The kingdom was filled with gold, magical gems that could restore sight, and the Fountain of Youth. It also was home to a variety of miraculous beasts including huge ants which dug up gold, fish that exuded imperial dye and salamanders which lived in the heart of fires. And its king, Prester John (‘prester’ meaning ‘priest) was so powerful he could alter the course of the Nile. But where was this kingdom with its powerful king? It was a question that haunted Europeans for centuries.
The legend of Prester John and his kingdom obsessed many people over the centuries, most particularly from the 12th century onwards after reports of his existence came from a German chronicler, Otto of Freising who recounted in his Chronicon of 1145 that the previous year he had met Hugh, Bishop of Jabala in Syria at the court of Pope Eugene III in Viterbo. Prince Raymond of Antioch had sent Hugh to seek aid against the Saracens and request a second crusade. Hugh reportedly told Otto of Freising about a Nestorian Christian, Prester John, who was both priest and king and had regained Ecbatana in a battle and had set out for Jerusalem until floods on the Tigris halted him. He also claimed that Prester John was both wealthy and descended from the three Magi. In 1165, a letter purportedly written by Prester John to the Byzantine Emperor began circulating throughout Europe filled with the marvels and richness of his kingdom and it captured the imagination of Europeans. It also prompted Pope Alexander III to write a letter that he entrusted his physician, Master Philip of Venice in 1177 and Master Phillip wrote back to the Pope describing his journey. What became of him once he reached Ethiopia is not known.
There was intense speculation about the exact location of Prester John’s kingdom. Originally it was thought to be in India and other parts of Asia, but European ideas about those regions were very vague. Eventually, speculation moved to Ethiopia, a once powerful Christian region, now obscure since the expansion of the Muslim faith. Explorers, including Marco Polo, and missionaries from Portugal and other countries followed that theory until the 17th century. Prince Henry of Portugal, known as Prince Henry the Navigator, was among those interested in locating Prester John’s kingdom. He was intent on exploring Africa with the purpose of converting the people to Christianity. He set up a navigation school in Sagres and funded many voyages to Africa by explorers eager to exploit his desire to convert souls. Their interest was more focused on acquiring riches, either through the slave trade or other resources discovered there.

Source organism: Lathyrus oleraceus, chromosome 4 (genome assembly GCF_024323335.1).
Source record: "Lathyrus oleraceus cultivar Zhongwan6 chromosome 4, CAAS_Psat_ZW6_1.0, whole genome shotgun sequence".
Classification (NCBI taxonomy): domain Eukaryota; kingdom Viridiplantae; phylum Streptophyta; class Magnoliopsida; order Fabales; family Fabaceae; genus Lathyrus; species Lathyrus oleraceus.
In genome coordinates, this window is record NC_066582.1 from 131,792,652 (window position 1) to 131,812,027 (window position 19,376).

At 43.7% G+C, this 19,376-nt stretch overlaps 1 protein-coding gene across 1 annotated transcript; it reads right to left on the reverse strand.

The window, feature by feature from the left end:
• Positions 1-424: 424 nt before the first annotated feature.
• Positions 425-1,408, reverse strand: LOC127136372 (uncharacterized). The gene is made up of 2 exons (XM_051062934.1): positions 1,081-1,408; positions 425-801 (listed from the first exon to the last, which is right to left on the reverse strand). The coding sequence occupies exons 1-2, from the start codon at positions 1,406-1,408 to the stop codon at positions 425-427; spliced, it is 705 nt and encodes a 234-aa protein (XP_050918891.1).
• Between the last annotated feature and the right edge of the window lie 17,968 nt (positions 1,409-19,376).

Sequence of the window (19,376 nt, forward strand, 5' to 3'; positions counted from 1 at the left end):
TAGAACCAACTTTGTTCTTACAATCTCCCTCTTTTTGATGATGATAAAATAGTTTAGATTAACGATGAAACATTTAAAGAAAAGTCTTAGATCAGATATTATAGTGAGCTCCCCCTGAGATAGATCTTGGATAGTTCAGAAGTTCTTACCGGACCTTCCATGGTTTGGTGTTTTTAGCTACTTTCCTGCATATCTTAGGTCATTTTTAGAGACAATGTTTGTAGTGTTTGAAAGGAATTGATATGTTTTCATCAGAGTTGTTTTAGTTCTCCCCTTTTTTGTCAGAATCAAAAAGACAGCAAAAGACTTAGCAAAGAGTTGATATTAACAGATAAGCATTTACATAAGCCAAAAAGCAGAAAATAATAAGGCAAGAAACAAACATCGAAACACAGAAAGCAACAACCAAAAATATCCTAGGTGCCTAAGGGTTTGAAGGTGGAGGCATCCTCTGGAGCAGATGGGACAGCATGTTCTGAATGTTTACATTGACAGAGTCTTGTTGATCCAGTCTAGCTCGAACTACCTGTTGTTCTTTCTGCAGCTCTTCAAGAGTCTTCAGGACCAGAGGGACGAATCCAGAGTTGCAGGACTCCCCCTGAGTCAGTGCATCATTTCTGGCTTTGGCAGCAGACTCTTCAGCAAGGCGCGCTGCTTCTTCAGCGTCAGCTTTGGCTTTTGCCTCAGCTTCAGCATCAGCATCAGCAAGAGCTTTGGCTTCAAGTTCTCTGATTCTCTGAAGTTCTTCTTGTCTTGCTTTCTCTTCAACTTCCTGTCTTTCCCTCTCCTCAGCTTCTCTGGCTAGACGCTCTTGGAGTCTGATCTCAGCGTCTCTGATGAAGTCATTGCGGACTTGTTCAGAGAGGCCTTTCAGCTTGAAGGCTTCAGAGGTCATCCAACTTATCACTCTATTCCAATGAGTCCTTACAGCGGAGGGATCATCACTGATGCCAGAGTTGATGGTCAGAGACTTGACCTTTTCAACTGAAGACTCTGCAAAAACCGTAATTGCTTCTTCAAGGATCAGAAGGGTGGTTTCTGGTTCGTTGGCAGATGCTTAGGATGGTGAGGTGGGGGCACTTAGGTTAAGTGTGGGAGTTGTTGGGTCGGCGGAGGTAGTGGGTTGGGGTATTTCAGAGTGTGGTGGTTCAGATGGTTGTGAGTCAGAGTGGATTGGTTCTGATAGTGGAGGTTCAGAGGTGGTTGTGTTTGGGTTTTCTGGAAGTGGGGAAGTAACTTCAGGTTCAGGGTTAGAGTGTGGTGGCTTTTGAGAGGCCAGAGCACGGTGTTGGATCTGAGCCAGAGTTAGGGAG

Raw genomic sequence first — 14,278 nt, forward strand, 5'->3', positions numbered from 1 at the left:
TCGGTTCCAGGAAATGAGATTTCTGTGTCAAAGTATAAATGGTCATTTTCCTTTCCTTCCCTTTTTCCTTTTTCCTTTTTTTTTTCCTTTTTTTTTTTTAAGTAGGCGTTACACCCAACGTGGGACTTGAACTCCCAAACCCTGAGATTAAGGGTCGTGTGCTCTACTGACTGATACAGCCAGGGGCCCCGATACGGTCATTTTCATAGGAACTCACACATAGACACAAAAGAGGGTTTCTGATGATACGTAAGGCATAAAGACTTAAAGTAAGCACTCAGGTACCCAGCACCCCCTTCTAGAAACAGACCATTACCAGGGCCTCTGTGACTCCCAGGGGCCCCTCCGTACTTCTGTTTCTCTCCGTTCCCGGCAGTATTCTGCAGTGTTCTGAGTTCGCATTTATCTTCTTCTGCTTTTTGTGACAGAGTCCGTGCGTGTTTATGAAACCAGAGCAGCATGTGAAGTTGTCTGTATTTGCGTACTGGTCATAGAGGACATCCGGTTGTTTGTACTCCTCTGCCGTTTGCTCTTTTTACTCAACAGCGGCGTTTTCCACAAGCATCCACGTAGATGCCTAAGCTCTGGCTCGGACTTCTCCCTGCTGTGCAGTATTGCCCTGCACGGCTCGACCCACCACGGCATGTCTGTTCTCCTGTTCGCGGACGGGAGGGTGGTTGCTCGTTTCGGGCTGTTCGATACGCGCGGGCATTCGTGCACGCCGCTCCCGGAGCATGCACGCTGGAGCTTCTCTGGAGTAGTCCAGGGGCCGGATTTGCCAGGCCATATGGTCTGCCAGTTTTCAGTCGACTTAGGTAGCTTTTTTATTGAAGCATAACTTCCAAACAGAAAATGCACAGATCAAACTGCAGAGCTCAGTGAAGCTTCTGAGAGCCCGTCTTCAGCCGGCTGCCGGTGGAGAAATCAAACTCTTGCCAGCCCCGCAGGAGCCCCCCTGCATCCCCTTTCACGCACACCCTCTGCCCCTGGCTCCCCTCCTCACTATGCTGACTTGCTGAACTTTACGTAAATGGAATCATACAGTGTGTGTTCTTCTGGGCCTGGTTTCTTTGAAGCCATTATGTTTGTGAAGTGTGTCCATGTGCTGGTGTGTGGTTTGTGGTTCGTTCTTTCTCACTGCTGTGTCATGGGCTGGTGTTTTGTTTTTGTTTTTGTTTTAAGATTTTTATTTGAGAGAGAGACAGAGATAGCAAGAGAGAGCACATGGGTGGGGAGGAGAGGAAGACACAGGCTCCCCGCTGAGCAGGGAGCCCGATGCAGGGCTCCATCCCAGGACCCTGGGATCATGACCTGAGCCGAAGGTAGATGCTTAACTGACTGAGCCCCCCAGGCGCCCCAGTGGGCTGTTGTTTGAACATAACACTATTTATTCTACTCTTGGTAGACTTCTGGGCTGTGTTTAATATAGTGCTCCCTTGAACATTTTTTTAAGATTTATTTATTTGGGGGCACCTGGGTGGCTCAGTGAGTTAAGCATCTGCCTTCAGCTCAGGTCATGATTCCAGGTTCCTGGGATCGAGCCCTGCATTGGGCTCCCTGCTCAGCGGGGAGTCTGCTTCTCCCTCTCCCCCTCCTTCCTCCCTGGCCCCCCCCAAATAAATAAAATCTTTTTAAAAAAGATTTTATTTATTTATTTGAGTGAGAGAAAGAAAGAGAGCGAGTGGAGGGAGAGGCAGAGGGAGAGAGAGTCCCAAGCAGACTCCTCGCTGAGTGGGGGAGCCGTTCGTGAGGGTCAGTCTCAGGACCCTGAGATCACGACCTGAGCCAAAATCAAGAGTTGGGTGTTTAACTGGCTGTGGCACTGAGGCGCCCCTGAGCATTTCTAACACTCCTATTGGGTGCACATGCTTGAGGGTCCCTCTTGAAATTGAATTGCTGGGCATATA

But who exactly was Prester John? How did he rise to power and where did he spring from? Those questions were posed alongside of the questions of the kingdom's location. Many ideas were put forward.
One idea was that the battle referred to by Hugh may have been that fought at Qatwan, Persia, in 1141, when the Mongul khan, the founder of the Karakitai empire in Central Asia, defeated the Seljuq sultan Sanjar. The title of the Karakitai rulers was Gur-khan, or Kor-khan, which may have been changed phonetically in Hebrew to Yoḥanan or in Syriac to Yuḥanan, thus producing the Latin Johannes, or John. Though the Gur-khans were Mongol Buddhists, many of their leading subjects were Nestorians, and, according to a report by the Franciscan missionary Willem van Rysbroeck in 1255, the daughter of the last Gur-khan and wife of King Küchlüg of the Naiman, a Central Asian people, was a Christian. Küchlüg, whose father’s name was Ta-yang Khan (Great King John in Chinese), was defeated by the great Mongol ruler Genghis Khan in 1218.
When I wrote The Quest of Hope, the third book in the Renaissance Sojourner Series, I chose to use one avenue that was pursued in the book, The Prester Quest, by Nicholas Jubber, published in 2006, which was part travelogue and historical narrative that explored the notion that Gebre Mesquel Lalibela was the true identity of Prester John. Lalibela was Emperor of Ethiopia during the Zagwe Dynasty, reigning from 1181-1221. The complex monolithic churches located in what was then Roha and now called Lalibela, are attributed to his reign, though some buildings could have earlier origins. The churches are rough-hewn out of rock and have become a UNESCO heritage site.
You can read more about the Renaissance Sojourner Series on the book pages of my website here. www.kristingleeson.com
Kristin Gleeson is a writer, artist and musician who lives in the west of Ireland in the Gaeltacht.
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